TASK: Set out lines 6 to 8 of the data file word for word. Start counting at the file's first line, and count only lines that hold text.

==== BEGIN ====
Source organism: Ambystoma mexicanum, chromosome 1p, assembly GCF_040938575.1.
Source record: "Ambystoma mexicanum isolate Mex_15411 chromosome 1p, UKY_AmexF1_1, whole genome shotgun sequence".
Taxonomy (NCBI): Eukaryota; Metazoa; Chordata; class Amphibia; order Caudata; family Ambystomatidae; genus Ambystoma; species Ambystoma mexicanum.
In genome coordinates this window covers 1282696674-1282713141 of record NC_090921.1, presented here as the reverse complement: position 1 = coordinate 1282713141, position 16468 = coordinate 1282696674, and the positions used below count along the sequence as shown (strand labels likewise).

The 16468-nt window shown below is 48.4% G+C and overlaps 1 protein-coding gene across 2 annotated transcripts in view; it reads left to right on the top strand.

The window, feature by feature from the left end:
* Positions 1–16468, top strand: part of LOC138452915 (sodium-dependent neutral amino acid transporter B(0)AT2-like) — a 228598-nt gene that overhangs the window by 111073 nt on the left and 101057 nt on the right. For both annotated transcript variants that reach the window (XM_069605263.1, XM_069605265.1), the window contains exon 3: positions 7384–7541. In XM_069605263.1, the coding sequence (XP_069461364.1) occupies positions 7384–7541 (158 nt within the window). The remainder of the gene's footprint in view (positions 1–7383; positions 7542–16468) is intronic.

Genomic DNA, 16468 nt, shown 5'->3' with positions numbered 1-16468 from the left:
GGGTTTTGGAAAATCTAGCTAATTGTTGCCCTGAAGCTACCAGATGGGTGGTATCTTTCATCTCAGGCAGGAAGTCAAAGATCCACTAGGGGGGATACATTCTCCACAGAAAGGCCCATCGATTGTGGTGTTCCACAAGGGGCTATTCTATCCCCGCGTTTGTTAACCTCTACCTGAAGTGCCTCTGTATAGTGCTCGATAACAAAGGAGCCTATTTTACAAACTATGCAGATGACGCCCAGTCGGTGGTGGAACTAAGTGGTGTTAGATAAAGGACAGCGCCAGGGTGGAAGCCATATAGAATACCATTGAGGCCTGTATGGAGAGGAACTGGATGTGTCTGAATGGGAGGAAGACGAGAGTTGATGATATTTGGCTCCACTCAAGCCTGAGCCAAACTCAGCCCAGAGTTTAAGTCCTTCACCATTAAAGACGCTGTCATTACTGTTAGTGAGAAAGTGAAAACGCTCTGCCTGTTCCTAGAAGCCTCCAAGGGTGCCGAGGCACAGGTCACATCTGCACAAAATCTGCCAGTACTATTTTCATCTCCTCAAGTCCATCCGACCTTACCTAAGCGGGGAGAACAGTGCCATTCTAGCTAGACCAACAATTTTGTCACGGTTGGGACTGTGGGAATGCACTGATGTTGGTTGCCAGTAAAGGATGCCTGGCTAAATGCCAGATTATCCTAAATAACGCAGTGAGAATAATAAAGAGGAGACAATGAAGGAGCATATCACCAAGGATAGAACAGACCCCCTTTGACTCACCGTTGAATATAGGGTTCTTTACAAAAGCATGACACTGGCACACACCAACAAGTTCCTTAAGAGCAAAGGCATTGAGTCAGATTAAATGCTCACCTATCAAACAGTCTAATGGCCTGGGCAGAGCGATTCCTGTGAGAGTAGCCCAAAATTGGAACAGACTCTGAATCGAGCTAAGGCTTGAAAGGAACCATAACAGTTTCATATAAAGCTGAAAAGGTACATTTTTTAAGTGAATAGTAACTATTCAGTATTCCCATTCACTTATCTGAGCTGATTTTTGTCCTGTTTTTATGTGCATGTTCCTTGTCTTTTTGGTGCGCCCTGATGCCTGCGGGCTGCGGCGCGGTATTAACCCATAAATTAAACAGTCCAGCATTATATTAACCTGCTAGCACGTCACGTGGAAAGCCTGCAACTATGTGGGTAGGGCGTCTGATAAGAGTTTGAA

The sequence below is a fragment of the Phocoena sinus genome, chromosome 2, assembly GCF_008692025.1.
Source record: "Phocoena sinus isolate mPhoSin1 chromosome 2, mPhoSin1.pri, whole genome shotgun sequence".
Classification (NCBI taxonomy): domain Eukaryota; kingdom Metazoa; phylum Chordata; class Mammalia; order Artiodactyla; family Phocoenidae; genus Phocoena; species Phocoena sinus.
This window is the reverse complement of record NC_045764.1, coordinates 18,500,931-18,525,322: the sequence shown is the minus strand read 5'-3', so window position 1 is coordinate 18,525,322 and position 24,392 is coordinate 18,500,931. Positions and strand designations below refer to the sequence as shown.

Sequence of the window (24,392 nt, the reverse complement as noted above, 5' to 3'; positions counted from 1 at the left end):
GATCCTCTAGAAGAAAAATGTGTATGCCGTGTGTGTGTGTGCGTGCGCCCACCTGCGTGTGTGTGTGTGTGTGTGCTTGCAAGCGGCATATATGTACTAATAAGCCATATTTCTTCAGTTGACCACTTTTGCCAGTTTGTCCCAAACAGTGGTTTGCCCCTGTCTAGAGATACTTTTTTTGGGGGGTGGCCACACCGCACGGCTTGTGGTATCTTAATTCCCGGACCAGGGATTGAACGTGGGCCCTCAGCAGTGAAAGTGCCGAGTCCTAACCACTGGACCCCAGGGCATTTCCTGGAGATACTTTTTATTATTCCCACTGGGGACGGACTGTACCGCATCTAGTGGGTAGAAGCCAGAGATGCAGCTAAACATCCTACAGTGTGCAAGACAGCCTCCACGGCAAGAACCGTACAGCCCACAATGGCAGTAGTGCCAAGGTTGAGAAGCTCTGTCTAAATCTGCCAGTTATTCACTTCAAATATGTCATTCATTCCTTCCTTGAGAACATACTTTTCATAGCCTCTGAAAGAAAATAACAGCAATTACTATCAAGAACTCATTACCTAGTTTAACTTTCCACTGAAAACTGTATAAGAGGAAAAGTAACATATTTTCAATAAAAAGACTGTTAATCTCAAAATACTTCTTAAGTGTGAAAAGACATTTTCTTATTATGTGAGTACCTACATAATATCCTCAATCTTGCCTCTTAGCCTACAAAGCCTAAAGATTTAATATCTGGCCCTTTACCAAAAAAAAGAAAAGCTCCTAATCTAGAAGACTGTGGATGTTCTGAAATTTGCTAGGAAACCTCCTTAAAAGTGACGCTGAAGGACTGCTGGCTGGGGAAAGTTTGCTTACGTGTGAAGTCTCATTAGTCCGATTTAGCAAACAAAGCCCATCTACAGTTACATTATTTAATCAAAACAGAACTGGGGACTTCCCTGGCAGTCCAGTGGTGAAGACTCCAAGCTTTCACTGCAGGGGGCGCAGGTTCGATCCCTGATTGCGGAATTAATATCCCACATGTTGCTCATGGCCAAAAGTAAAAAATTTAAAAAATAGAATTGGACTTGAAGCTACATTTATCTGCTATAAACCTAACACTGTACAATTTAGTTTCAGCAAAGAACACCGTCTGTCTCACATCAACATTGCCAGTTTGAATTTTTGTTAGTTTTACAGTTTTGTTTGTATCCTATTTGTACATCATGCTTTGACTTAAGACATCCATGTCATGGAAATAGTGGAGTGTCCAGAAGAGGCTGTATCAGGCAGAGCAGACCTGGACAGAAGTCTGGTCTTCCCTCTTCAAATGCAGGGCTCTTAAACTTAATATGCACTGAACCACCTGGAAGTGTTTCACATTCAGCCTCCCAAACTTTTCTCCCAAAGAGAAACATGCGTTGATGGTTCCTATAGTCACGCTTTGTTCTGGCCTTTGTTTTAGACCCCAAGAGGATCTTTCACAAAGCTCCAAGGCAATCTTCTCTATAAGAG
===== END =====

The window, feature by feature from the left end:
* Positions 1–16468, top strand: part of LOC138452915 (sodium-dependent neutral amino acid transporter B(0)AT2-like) — a 228598-nt gene that overhangs the window by 111073 nt on the left and 101057 nt on the right. For both annotated transcript variants that reach the window (XM_069605263.1, XM_069605265.1), the window contains exon 3: positions 7384–7541. In XM_069605263.1, the coding sequence (XP_069461364.1) occupies positions 7384–7541 (158 nt within the window). The remainder of the gene's footprint in view (positions 1–7383; positions 7542–16468) is intronic.

Genomic DNA, 16468 nt, shown 5'->3' with positions numbered 1-16468 from the left: